My kids were born in the sleepy town of Lyons Colorado, population 1500. Our house was 1/2 block from a peaceful park with a beautiful, meandering river. This was quite different from the suburban Connecticut town where I grew up. It took me some time, when I moved to Lyons from Seattle Washington, to get used to the slow pace and the local color. But looking back, I so appreciate the quiet, small town experience my kids had when they were little. Everywhere we went we were a known entity — the librarian, the food market cashiers, the postal clerk – they all knew us by name. Like any parent of small children, I spent a lot of time in the kitchen preparing food. Even before my first child was born, we belonged to a CSA (Community Supported Agricultural Farm) and every Saturday we came home with a huge pile of local vegetables. When my daughter was 2 years old one of her favorite foods was sorrel and her birthday cake was a beet red velvet cake. The smallness of our world gave us the opportunity to live simply, and I chose to focus on our health and the food we ate rather than getting in the car and going to various activities. Preparing healthy food takes time and patience, but there is no better way to express your love.
There are so many differing opinions about what to eat and the political correctness of food. What is just as important but often overlooked, is establishing healthy eating habits. You can encourage healthy eating habits whether you eat out of a box or eat home cooked meals. Here are some essentials for establishing healthy eating habits:
*Expose children ( after age 2) to a variety of tastes. This may require some creativity, but giving a child only sweet food weakens their digestive system.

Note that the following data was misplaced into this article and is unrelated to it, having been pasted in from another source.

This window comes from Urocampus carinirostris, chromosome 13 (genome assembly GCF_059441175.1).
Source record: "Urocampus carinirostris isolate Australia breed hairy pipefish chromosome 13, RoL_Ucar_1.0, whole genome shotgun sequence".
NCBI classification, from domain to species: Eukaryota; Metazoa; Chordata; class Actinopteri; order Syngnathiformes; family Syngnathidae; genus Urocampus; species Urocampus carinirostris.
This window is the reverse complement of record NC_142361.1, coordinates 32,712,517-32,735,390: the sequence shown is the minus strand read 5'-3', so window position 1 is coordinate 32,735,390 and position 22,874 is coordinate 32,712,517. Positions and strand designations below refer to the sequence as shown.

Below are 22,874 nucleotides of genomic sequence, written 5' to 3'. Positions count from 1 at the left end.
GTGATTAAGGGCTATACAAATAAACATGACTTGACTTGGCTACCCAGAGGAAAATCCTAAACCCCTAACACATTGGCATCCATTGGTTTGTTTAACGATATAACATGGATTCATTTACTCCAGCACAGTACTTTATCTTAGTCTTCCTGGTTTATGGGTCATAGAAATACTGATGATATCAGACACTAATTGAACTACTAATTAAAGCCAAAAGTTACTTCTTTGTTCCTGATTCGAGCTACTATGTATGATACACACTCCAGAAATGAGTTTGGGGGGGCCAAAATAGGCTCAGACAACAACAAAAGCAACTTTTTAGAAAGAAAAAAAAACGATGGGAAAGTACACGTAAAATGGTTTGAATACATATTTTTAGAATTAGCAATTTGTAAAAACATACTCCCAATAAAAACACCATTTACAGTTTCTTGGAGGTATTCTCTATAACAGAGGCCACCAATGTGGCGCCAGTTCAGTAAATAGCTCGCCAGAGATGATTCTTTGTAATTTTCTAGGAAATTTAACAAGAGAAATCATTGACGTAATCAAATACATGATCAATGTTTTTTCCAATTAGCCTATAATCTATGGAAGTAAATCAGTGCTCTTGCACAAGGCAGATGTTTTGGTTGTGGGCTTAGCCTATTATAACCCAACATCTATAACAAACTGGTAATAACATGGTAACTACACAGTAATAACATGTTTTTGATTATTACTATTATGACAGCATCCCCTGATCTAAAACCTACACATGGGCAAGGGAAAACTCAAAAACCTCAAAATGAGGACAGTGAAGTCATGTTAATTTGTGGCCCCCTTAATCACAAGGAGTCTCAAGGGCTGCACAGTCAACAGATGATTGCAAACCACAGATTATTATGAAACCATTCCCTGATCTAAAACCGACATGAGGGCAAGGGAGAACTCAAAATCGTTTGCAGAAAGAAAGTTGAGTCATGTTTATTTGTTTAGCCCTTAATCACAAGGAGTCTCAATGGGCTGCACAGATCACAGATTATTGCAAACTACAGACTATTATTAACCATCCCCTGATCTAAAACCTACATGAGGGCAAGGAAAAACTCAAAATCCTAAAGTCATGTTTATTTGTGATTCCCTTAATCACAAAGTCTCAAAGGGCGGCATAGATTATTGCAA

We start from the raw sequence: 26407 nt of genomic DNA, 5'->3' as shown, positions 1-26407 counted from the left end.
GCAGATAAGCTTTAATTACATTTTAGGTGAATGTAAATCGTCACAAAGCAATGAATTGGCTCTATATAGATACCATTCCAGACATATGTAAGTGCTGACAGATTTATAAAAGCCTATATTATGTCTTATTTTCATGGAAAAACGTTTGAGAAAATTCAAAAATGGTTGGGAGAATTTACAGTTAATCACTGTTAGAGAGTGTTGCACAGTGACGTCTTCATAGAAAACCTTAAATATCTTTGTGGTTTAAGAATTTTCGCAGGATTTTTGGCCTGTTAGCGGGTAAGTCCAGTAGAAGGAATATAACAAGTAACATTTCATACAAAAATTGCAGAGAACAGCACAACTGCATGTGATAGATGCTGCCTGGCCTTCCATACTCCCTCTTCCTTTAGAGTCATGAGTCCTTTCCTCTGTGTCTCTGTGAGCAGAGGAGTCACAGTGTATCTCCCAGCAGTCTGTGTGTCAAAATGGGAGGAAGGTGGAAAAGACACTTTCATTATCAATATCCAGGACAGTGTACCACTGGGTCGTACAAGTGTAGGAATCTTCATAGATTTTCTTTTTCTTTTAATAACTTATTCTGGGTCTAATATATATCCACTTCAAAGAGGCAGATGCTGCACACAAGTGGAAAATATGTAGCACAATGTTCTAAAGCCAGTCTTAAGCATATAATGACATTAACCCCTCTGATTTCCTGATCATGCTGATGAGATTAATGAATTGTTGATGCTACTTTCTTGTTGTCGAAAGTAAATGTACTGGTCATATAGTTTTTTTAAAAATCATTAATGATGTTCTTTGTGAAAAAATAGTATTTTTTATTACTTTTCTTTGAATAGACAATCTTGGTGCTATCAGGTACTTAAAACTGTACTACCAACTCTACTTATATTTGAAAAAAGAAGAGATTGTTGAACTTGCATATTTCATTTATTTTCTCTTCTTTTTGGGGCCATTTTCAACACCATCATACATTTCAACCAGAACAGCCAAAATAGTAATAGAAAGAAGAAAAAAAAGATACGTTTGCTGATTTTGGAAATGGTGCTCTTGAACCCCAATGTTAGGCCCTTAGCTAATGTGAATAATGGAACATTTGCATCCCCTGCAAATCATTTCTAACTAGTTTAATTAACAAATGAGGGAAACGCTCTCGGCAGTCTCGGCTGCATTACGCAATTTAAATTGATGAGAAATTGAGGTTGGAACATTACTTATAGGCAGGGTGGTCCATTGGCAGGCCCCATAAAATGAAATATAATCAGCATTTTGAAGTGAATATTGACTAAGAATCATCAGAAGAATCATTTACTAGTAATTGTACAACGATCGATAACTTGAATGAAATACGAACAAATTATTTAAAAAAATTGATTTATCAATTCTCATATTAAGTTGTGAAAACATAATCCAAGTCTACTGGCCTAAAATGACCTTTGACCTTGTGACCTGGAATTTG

* Inform your child when they are eating “junk food” on those occasions when it may not be possible to avoid. Tell them to pay attention to how they feel after consuming junk food. Have them compare that experience to how they feel after eating steamed spinach, or a green salad.
*Pay attention to your child’s rhythms with food: if they eat a lot after school (will snack and not eat dinner later) then give them dinner after school.
*Don’t eat late at night or when tired or upset or on the run –important for family to sit down for a meal. Rushing with food sends the message that food is not important, when in fact, food is your best medicine.
*Encourage your child to eat less when they are ill, teething or just after receiving an immunization. Also don’t introduce new foods after immunization as this can cause food allergies or sensitivity.
* Don’t force your children to eat. Keep in mind that the amount of food a toddler eats varies from day to day. Look at quantity of intake over the period of a week or a month, not a particular day. It is also helpful to knows that a child’s appetite can increase or decrease during a growth spurt.
*Don’t fight with your children about food. Children will always win fights about food and toilet training.